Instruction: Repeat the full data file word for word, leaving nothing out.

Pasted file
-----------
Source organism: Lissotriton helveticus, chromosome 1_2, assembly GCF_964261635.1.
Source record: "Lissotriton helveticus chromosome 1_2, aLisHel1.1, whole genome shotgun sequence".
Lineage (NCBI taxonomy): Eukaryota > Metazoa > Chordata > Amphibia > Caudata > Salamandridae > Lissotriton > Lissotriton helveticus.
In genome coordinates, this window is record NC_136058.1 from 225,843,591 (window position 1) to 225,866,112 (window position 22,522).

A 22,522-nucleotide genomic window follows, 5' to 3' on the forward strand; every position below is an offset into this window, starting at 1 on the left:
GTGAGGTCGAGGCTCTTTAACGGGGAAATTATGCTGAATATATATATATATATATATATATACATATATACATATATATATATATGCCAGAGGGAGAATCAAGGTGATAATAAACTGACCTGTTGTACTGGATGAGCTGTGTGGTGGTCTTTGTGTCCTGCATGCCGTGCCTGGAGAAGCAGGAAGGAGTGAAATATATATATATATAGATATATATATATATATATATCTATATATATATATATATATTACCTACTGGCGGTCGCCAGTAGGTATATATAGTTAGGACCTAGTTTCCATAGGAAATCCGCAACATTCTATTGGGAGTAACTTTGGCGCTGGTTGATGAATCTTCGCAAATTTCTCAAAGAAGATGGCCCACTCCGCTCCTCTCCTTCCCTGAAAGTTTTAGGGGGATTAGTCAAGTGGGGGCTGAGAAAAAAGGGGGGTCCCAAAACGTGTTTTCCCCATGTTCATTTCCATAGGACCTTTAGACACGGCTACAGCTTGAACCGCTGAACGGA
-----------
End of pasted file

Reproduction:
Source organism: Lissotriton helveticus, chromosome 1_2, assembly GCF_964261635.1.
Source record: "Lissotriton helveticus chromosome 1_2, aLisHel1.1, whole genome shotgun sequence".
Lineage (NCBI taxonomy): Eukaryota > Metazoa > Chordata > Amphibia > Caudata > Salamandridae > Lissotriton > Lissotriton helveticus.
In genome coordinates, this window is record NC_136058.1 from 225,843,591 (window position 1) to 225,866,112 (window position 22,522).

A 22,522-nucleotide genomic window follows, 5' to 3' on the forward strand; every position below is an offset into this window, starting at 1 on the left:
GTGAGGTCGAGGCTCTTTAACGGGGAAATTATGCTGAATATATATATATATATATATATATACATATATACATATATATATATATGCCAGAGGGAGAATCAAGGTGATAATAAACTGACCTGTTGTACTGGATGAGCTGTGTGGTGGTCTTTGTGTCCTGCATGCCGTGCCTGGAGAAGCAGGAAGGAGTGAAATATATATATATATAGATATATATATATATATATATCTATATATATATATATATATTACCTACTGGCGGTCGCCAGTAGGTATATATAGTTAGGACCTAGTTTCCATAGGAAATCCGCAACATTCTATTGGGAGTAACTTTGGCGCTGGTTGATGAATCTTCGCAAATTTCTCAAAGAAGATGGCCCACTCCGCTCCTCTCCTTCCCTGAAAGTTTTAGGGGGATTAGTCAAGTGGGGGCTGAGAAAAAAGGGGGGTCCCAAAACGTGTTTTCCCCATGTTCATTTCCATAGGACCTTTAGACACGGCTACAGCTTGAACCGCTGAACGGA